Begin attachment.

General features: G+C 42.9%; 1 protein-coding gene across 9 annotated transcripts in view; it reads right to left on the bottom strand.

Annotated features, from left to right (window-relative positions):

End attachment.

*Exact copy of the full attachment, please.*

General features: G+C 42.9%; 1 protein-coding gene across 9 annotated transcripts in view; it reads right to left on the bottom strand.

Annotated features, from left to right (window-relative positions):